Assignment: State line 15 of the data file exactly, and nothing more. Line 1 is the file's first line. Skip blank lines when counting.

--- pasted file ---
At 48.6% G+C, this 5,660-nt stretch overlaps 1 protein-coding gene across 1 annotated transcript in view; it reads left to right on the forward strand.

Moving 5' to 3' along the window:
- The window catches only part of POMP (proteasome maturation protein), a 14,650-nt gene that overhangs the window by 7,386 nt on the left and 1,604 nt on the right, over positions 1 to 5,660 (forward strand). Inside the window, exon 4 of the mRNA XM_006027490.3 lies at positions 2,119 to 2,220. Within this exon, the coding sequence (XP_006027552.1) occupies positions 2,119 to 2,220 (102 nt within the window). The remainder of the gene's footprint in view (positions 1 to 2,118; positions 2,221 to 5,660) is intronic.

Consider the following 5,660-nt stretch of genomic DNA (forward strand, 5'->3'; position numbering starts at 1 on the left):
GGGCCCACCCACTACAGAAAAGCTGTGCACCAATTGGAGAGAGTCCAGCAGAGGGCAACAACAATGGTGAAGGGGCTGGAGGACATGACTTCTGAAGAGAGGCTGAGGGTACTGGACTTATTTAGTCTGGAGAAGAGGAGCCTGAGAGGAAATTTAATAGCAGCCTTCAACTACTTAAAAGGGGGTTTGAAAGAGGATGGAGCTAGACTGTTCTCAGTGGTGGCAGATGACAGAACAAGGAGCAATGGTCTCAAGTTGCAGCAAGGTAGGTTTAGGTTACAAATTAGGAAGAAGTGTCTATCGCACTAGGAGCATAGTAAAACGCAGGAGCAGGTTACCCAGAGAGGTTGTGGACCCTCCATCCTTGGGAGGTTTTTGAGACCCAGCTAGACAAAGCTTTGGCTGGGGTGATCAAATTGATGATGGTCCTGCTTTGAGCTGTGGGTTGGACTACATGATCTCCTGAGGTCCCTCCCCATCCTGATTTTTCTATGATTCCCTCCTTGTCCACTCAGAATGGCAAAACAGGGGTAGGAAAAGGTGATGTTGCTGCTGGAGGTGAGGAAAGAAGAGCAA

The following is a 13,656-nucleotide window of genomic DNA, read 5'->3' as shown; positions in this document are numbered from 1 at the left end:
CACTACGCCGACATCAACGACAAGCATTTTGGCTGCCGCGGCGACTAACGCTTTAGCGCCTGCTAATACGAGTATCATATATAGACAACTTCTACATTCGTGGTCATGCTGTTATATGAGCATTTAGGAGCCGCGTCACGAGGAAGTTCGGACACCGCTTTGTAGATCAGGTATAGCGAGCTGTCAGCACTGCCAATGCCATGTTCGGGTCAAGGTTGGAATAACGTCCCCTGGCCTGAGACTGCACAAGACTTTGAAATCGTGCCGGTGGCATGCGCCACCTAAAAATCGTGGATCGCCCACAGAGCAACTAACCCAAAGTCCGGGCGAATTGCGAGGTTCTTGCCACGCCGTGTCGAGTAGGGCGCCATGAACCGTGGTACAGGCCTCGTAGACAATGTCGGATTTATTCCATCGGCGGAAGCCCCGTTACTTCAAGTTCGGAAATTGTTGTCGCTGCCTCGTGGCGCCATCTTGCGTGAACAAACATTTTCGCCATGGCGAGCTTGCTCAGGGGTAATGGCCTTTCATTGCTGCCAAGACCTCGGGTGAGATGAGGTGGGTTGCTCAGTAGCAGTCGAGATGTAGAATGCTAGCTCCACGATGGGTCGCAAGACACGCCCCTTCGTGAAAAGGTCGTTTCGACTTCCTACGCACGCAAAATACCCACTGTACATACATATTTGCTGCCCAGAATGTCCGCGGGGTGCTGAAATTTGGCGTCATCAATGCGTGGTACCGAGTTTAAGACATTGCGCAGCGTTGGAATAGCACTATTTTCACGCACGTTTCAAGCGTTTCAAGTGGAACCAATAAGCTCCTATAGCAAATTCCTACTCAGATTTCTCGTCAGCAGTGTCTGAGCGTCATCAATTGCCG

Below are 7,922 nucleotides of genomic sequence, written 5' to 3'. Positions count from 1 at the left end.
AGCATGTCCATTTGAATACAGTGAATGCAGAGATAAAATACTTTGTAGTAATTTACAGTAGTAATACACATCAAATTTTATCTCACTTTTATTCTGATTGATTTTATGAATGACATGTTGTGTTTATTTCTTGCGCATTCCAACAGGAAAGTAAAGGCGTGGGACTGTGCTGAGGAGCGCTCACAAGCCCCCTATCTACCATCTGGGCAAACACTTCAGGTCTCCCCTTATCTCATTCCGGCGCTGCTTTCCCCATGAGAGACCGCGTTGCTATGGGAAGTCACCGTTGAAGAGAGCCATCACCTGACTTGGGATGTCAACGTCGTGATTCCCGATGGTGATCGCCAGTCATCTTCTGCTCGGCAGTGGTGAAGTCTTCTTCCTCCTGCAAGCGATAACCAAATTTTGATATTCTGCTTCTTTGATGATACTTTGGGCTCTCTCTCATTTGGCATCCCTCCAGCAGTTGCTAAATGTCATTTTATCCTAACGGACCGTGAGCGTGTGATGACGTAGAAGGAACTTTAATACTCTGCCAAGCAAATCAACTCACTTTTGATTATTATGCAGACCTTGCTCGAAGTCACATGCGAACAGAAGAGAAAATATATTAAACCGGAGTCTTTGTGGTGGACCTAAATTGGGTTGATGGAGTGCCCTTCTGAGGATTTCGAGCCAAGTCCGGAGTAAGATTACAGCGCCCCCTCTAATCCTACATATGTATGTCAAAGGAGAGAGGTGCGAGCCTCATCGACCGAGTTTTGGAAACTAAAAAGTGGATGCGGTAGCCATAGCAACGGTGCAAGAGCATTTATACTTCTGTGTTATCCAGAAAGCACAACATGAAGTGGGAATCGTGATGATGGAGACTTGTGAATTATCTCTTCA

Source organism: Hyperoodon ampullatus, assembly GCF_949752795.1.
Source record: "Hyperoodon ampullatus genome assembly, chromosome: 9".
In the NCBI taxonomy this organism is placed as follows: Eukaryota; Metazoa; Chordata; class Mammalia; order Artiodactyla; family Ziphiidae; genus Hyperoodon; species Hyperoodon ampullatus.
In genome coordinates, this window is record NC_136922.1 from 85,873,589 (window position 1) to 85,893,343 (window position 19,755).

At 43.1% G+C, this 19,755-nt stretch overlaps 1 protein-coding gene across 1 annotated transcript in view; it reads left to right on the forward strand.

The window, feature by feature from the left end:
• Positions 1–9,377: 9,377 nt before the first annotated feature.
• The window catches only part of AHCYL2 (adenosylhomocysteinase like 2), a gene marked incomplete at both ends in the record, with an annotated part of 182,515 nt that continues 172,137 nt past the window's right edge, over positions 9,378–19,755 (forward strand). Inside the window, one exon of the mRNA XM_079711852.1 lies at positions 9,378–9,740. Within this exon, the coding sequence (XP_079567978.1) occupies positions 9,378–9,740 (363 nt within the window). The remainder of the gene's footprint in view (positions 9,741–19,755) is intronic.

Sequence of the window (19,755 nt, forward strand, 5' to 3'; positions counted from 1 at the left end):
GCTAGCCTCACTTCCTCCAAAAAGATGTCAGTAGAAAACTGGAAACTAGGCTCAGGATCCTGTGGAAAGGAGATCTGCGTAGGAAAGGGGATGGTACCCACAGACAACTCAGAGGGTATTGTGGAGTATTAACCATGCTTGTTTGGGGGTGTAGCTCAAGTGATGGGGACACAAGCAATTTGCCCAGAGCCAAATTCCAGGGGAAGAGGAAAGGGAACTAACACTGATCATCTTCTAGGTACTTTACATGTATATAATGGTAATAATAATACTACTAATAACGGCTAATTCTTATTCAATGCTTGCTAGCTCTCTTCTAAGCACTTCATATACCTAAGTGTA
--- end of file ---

The window, feature by feature from the left end: